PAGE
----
Britannia Standard Silver
Maker’s Mark of Benjamin Pyne
Height: 18 cm, 7 in.
Weight: 1,800 gr., 58 oz 16 dwt.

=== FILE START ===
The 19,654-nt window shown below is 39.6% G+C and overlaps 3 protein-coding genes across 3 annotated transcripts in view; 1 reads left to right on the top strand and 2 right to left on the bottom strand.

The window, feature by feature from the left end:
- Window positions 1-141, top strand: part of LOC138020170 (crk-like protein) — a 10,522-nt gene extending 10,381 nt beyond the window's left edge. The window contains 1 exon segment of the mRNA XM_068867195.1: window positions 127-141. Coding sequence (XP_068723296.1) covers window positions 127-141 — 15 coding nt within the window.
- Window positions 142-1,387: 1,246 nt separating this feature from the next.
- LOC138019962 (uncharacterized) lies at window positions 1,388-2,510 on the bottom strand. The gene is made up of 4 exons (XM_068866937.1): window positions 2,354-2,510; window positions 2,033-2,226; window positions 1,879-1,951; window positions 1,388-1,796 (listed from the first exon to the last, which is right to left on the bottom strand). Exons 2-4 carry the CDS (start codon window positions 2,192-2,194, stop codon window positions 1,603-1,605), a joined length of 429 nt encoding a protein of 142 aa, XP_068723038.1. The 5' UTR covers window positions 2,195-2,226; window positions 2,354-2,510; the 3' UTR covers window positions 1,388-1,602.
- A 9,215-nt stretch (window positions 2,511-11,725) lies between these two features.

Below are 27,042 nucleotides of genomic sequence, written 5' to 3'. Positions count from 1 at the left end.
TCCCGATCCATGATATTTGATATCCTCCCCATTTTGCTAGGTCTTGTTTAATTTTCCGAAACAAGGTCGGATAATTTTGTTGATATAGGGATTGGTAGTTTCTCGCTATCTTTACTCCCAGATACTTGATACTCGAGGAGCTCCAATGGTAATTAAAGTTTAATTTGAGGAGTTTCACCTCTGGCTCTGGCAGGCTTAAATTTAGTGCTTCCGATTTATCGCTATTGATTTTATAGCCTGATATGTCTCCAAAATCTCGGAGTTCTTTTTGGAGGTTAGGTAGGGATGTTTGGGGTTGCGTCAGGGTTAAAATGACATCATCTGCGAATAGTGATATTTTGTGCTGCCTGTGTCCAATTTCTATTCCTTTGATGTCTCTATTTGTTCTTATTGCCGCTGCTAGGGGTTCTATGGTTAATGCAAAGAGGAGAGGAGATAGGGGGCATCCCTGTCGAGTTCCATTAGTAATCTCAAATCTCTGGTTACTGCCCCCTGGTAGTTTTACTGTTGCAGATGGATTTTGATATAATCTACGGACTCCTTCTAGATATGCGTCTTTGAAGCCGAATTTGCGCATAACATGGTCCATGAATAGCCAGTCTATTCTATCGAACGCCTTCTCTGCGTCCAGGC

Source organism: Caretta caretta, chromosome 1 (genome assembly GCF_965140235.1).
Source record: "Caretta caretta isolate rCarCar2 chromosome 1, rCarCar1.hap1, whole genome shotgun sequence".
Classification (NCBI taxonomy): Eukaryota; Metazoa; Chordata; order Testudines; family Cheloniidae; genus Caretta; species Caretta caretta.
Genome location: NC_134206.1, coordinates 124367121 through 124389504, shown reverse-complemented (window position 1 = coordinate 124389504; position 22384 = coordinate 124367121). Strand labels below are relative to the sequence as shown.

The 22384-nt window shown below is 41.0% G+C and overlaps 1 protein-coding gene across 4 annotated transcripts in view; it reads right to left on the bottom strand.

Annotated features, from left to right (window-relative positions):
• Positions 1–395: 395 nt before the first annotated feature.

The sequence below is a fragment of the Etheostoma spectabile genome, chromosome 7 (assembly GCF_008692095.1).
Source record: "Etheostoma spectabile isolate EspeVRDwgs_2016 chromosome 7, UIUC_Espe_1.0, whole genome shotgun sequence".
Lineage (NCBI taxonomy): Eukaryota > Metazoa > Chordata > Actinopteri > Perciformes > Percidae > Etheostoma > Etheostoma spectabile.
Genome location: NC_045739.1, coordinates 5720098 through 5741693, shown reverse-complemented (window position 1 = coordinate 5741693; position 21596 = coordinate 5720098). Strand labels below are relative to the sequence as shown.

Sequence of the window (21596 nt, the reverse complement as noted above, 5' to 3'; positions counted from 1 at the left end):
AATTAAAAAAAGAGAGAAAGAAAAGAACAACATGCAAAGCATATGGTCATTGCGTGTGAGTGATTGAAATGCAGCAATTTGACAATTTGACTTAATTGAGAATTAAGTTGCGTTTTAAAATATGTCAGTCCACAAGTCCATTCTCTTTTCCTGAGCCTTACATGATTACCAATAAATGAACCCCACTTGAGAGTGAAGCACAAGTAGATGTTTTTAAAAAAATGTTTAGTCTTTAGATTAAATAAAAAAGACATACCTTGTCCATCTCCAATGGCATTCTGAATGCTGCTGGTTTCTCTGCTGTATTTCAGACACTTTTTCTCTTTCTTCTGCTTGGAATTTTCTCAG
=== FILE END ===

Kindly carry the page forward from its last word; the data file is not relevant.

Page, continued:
Son of Humfry Pyne late of St Mary Ottery in the County Devon gentleman deceased, apprenticed to George Bowers 23 October 1667 for eight years. Free, 1 September 1676. The unusual mark of a single letter P under a crown, which is found shortly after 1680, appears on the 1697 copperplate at the Goldsmith's Hall, and reappears after 1720, again unentered, can safely be attributed to him. His only authenticated marks are two entered as a largeworker, undated, probably entered in 1697 on commencement of register. Address: St. Martin's Le Grand. Heal records him as Goldsmith, George Street 1693-6; St Martin's Le Grand, 1697; and London, 1700-27. He can almost certainly be identified with the Benjamin Pine of St. Leonard, foster Lane, married to Sussana Salsbury of St. Bridget, London at St. Lawrence Jewry, 25 December 1682. The register of Christ Church Newgate, contains baptismal for six sons and two daughters of Benjamin and Sussana Pine between 1683-99, of whom all but one son and one daughter were buried in near infancy. In 1685 Pyne was working for Sir Richard Hoare, as his account for 14 September that year includes 'A chocolate dish of Esq Peypes' (Hilton Price, handbook of London Bankers) whose private account was kept at Hoare's from 1680 till 1701. He signed the petition against the work of 'aliens or foreigners' 11 August 1697 and in 1699 he was elected Renter Warden but paid £30 fine to be excused office. Court, May 1703. Warden, 1715, 1720 and 1721 and Prime Warden, 1725. He held the position of Subordinate Goldsmith to the King for the coronation of George I only. His son Benjamin was apprenticed to him 21 October 1708, free 8 May 1716 and was elected Assistant Assayer in 1720. This Benjamin II is not apparently identifiable in the register of Christchurch Newgate, referred to above. The first entry is for Benjamin dau. (sic) of Benjamin and Sussana Pine, baptized 1683 and buried 1688. The next use of name is for a son born January 1692/3 and buried 1 August 1694, and there is no further record of another of the same name. It was quite usual at that time to re-use names of dead children on another occasion and presumably Benjamin II was baptized elsewhere. By the end of the seventeenth century Pyne was obviously, from his surviving work, in the front rank of London goldsmiths and with Anthony Nelme shared the main responsibility of upholding native standards against Huguenot competition, although like Nelme it is more than probable that he employed (or bought up and remarked the work of) the latter to some extent. His connection with Hoare's bank may well have continued for some considerable time and perhaps be responsible for the number of orders for municipal maces and regalia and church plate he received. However the end of his life was sad. On 17 January 1727, when he must have nearly been 75, he resigned from the Livery and petitioned with others for the place of Beadle to the Company, vacant by the death of John Bodington, and was elected the same day to the post. He was buried at Christchurch, Newgate, 9 April 1732 and on the 23 June 1732 the Court of Assistants received a petition from 'Mary and Ann Pyne, Daughters of the late beadle Benjamin Pyne deceased, in effect setting forth that their father had faithfully served all offices in the Company and after many years trade was reduced so that he dyed in debt tho he had been beadle some time. That the petitioners were educated and maintained with hope of a decent provision and not brought up to any business & are now destitute of any support & uncapable of getting their bread & therefore pray for such annual pencons or other Relief as the Court shall think fitt' They were accordingly awarded a £5 each immediately and their case referred to the next Court for further relief under the Middleton Charity. They received annual payments of £5 until 1734, after which names are omitted in the court minutes. The two daughters were made free by patrimony, 7 February 1737/8, after the death of their brother Benjamin II, who in 1737 had also presented a petition to the company, when he was described as Common Assayers Assistant, that 'he has served 16 years in a place of great trust which is very laborious and requires a constant attendance and is very prejudicial to his eyesight and health; that he had been appointed to retry the plate in doubt which tho' a favour is adding much more to the Petitioners care and charge and he hopes he may ask leave to have his salary augmented, which is so small that in case of sickness he should find it hard to support himself and that as he has never given the Court any trouble for so many years he hopes they will take it into consideration and raise his salary to £70 a year or what the Court shall think proper'. As a result his salary was raised to the sum asked, which was a considerable concession since after his death the new assistant was appointed at only £45. Both Benjamin Pyne senior and junior appear jointly as lessees of a property in Yapton, Sussex from one Lawrence Elliot of Yapton Place, 5 November 1718.
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